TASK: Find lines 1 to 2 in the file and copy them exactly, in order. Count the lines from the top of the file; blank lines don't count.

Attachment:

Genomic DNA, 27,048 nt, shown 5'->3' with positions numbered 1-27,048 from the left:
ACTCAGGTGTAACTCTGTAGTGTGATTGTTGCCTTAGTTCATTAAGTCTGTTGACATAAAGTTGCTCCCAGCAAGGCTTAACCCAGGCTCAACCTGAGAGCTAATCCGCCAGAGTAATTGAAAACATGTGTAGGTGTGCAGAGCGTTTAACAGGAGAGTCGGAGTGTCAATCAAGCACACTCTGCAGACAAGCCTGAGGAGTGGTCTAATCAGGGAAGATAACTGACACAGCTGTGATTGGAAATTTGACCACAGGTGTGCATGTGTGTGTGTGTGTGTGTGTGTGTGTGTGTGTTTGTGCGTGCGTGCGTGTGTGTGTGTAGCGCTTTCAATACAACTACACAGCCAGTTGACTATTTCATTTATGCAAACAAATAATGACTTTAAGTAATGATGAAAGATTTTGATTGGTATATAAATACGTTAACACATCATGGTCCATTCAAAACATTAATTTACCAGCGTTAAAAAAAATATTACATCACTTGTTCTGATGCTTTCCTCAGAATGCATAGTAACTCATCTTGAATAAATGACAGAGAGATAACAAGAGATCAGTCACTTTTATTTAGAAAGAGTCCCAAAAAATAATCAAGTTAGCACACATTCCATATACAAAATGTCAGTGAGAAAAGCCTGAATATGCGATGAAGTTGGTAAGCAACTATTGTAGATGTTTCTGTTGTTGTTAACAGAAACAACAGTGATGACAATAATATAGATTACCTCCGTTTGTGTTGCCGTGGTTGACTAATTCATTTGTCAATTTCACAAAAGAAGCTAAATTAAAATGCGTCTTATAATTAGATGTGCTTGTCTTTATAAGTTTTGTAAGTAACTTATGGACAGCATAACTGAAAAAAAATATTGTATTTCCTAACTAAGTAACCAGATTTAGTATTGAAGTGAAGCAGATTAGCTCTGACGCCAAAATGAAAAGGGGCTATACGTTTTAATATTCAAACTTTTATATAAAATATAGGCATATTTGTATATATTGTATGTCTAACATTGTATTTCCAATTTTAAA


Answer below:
Genomic DNA, 27,048 nt, shown 5'->3' with positions numbered 1-27,048 from the left:
ACTCAGGTGTAACTCTGTAGTGTGATTGTTGCCTTAGTTCATTAAGTCTGTTGACATAAAGTTGCTCCCAGCAAGGCTTAACCCAGGCTCAACCTGAGAGCTAATCCGCCAGAGTAATTGAAAACATGTGTAGGTGTGCAGAGCGTTTAACAGGAGAGTCGGAGTGTCAATCAAGCACACTCTGCAGACAAGCCTGAGGAGTGGTCTAATCAGGGAAGATAACTGACACAGCTGTGATTGGAAATTTGACCACAGGTGTGCATGTGTGTGTGTGTGTGTGTGTGTGTGTGTGTGTTTGTGCGTGCGTGCGTGTGTGTGTGTAGCGCTTTCAATACAACTACACAGCCAGTTGACTATTTCATTTATGCAAACAAATAATGACTTTAAGTAATGATGAAAGATTTTGATTGGTATATAAATACGTTAACACATCATGGTCCATTCAAAACATTAATTTACCAGCGTTAAAAAAAATATTACATCACTTGTTCTGATGCTTTCCTCAGAATGCATAGTAACTCATCTTGAATAAATGACAGAGAGATAACAAGAGATCAGTCACTTTTATTTAGAAAGAGTCCCAAAAAATAATCAAGTTAGCACACATTCCATATACAAAATGTCAGTGAGAAAAGCCTGAATATGCGATGAAGTTGGTAAGCAACTATTGTAGATGTTTCTGTTGTTGTTAACAGAAACAACAGTGATGACAATAATATAGATTACCTCCGTTTGTGTTGCCGTGGTTGACTAATTCATTTGTCAATTTCACAAAAGAAGCTAAATTAAAATGCGTCTTATAATTAGATGTGCTTGTCTTTATAAGTTTTGTAAGTAACTTATGGACAGCATAACTGAAAAAAAATATTGTATTTCCTAACTAAGTAACCAGATTTAGTATTGAAGTGAAGCAGATTAGCTCTGACGCCAAAATGAAAAGGGGCTATACGTTTTAATATTCAAACTTTTATATAAAATATAGGCATATTTGTATATATTGTATGTCTAACATTGTATTTCCAATTTTAAA